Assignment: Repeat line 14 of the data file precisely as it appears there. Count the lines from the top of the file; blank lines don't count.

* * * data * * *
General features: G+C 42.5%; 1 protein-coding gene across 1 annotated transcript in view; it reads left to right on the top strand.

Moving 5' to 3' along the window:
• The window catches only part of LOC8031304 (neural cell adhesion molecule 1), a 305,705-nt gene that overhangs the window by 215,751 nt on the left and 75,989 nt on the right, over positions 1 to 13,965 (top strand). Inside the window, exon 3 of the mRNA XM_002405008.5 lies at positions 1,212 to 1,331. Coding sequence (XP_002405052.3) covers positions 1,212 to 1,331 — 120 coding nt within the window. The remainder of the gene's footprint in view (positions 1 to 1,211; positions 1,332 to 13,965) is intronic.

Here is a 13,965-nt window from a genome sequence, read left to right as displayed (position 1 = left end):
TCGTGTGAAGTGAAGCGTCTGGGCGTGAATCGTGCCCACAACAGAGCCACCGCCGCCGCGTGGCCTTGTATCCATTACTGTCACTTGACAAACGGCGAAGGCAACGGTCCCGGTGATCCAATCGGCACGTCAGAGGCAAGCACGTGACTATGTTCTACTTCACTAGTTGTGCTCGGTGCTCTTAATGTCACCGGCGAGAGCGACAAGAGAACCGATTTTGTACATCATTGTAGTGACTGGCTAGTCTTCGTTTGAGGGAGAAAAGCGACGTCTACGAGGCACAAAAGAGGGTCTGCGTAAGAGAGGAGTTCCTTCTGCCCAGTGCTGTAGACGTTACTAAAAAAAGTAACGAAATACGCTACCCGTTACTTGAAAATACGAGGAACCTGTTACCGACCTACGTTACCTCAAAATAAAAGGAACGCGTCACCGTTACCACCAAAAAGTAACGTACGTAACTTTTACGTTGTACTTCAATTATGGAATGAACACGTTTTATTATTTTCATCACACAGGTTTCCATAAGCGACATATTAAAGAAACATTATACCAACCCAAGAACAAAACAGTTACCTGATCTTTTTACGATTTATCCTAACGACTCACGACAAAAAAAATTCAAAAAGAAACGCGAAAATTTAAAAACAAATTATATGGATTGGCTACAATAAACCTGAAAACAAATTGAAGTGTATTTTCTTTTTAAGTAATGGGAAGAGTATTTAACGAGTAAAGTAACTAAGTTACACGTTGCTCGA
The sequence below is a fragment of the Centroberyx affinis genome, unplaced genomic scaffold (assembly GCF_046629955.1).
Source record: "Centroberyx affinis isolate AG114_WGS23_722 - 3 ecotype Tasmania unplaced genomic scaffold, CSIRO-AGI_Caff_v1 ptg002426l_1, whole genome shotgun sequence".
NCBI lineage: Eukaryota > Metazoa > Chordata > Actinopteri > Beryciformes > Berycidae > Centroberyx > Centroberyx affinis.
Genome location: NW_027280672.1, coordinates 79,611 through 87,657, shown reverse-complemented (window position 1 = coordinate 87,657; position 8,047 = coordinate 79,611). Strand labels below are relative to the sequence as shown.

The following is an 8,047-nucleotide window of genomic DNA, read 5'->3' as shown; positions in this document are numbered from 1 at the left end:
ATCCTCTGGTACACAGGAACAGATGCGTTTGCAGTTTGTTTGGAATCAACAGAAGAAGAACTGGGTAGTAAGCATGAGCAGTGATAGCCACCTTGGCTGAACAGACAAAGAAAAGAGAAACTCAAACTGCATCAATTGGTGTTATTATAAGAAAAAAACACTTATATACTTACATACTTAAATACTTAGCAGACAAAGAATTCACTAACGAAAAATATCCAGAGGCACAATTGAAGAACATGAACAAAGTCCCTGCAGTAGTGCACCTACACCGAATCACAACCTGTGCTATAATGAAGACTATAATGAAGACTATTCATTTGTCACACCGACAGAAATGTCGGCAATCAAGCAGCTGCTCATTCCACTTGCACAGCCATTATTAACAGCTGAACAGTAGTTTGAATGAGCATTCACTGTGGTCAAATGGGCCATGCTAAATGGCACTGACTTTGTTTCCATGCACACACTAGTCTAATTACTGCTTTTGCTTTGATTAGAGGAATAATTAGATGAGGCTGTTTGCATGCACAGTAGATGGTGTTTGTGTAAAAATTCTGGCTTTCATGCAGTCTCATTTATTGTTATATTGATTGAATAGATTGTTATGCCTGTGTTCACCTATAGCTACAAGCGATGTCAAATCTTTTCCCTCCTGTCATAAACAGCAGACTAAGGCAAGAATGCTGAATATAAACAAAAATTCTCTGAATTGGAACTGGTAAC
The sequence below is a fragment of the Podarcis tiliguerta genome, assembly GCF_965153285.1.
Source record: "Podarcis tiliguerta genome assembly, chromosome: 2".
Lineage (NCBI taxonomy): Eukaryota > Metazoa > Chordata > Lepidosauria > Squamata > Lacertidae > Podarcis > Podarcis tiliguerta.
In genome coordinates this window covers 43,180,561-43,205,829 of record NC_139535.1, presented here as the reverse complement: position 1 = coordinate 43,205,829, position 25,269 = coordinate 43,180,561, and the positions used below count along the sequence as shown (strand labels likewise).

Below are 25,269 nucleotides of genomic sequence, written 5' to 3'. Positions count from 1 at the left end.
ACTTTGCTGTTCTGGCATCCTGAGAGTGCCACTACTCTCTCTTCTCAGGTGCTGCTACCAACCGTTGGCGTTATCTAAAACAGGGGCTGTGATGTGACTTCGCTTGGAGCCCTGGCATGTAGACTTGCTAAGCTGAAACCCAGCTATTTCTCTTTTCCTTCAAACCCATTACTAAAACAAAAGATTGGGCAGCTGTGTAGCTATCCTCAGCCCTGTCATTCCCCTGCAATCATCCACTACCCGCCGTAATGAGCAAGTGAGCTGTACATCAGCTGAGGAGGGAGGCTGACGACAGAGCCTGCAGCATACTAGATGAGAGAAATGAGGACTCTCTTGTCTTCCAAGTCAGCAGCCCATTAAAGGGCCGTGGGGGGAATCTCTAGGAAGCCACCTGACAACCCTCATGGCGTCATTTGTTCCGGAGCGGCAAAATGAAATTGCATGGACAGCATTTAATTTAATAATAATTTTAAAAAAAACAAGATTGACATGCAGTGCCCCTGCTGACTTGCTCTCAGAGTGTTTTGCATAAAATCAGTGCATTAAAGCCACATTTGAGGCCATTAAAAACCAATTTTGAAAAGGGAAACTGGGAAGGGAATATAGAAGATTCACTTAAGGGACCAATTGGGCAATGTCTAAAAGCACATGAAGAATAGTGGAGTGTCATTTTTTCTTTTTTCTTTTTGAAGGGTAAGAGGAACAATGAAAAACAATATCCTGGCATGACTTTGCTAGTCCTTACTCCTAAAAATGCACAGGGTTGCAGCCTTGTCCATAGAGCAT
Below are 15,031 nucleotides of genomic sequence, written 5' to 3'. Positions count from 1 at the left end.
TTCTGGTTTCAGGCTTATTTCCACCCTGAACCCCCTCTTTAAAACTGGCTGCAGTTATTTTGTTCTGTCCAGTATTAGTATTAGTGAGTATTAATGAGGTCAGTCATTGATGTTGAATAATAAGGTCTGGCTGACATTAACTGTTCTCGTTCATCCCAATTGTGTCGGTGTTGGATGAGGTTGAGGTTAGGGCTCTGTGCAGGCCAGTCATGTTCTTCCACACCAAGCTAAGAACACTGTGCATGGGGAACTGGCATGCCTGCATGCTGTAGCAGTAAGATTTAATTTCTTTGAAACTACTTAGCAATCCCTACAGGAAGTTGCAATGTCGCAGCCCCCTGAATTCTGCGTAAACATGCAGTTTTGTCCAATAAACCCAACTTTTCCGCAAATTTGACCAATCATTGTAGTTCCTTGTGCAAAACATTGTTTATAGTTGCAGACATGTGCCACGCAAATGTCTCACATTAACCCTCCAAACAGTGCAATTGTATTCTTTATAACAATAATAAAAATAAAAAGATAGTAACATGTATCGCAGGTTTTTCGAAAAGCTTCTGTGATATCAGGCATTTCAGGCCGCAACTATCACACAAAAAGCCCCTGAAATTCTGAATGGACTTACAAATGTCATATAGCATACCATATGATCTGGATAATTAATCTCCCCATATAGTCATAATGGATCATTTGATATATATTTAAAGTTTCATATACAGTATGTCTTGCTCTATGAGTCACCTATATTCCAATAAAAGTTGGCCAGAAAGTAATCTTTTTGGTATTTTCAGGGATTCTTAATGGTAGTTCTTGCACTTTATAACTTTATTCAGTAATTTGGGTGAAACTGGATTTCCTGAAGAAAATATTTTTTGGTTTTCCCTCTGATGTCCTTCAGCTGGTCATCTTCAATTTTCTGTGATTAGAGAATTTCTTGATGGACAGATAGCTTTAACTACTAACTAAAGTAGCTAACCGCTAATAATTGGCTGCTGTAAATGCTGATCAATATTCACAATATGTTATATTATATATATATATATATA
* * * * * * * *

Lineage (NCBI taxonomy): Eukaryota > Metazoa > Chordata > Lepidosauria > Squamata > Lacertidae > Podarcis > Podarcis tiliguerta.